Airport set to reopen after flooding forced it to close and cancel flights

  • These were the scenes at Exeter Airport as staff cleaned up following the flooding.

Exeter Airport has reopened after it was forced to close due to flash floods.

Travel has been disrupted by the “torrential downpours”, which caused the airport to cancel its remaining flights on Sunday.

An airport spokesman said: “Following Sunday afternoon’s flash flooding, which caused the closure of the airport, our teams are working through the night cleaning up and we expect to be open tomorrow morning, Monday.

“Passengers are advised to check with their airline for the very latest information about their flight, and please bear with us while we do our very best to return all airport operations to normal.”

Videos posted on social media showed a flooded main terminal.

An amber weather warning for thunderstorms across parts of Devon and Somerset was in place on Sunday afternoon, with a yellow warning in other parts of south-west England and South Wales.

A yellow warning issued for the south-west of England expired at 6am on Monday.

Driving conditions will be difficult in the worst-hit areas Credit: Danny Lawson/PA

Heavy rain brought “torrential downpours” across the West Country on Sunday, with localised flooding in Devon.

It also led to widespread road closures, bus and train cancellations and the closure of Paignton Zoo.

Almost a month’s rain fell on Sunday at the Birds Hill rain gauge on the edge of Exmoor.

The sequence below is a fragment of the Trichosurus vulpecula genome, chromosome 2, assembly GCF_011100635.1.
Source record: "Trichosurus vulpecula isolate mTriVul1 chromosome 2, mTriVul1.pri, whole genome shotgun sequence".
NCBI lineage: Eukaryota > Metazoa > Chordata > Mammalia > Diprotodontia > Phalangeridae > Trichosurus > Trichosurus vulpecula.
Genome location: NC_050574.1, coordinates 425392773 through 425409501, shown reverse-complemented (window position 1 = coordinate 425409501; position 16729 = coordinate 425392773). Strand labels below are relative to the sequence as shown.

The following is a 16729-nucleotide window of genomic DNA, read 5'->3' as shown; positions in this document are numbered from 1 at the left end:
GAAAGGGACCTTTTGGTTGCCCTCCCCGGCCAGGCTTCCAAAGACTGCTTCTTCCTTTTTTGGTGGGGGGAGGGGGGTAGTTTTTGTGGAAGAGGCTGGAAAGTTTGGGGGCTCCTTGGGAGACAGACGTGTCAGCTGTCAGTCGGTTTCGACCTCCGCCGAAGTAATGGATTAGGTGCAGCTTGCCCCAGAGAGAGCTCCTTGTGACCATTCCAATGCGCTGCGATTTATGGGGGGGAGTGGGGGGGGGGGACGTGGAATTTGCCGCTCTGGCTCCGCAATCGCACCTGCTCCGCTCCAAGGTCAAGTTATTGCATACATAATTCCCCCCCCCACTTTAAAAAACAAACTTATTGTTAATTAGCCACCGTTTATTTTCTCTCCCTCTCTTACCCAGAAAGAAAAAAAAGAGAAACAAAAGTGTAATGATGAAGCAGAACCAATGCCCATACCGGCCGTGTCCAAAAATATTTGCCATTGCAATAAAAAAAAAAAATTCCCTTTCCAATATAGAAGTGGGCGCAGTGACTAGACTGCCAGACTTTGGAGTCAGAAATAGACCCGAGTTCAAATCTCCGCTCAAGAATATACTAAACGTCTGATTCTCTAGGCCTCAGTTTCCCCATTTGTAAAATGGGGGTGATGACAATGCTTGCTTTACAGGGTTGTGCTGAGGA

Other spots saw up to 60mm of rainfall, more than half the September average for the region of 92.45mm.

Amber-warning areas could see buildings damaged by lightning Credit: Owen Humphreys/PA

The band of rain moved eastwards throughout Sunday and cleared by the early hours of Monday morning.

Despite the wet weather easing, the Environment Agency issued several fresh flood warnings, meaning flooding is expected, after midnight.

The affected areas include the River Cole in Swindon.

Conditions are expected to remain “blustery at times” early this week but are likely to be fresher.

Met Office meteorologist Jonathan Vautrey said more storms are possible as the remnants of Hurricane Lee, which hit New England in the US and eastern Canada, is set to move across the UK between Tuesday and Thursday.

It will no longer be a hurricane by the time it reaches UK shores.

Mr Vautrey said: “That will be getting picked up by the jet stream. Showers in places could be heavy with a risk of further thunderstorms.

“It could be quite an unsettled, autumnal week to come.”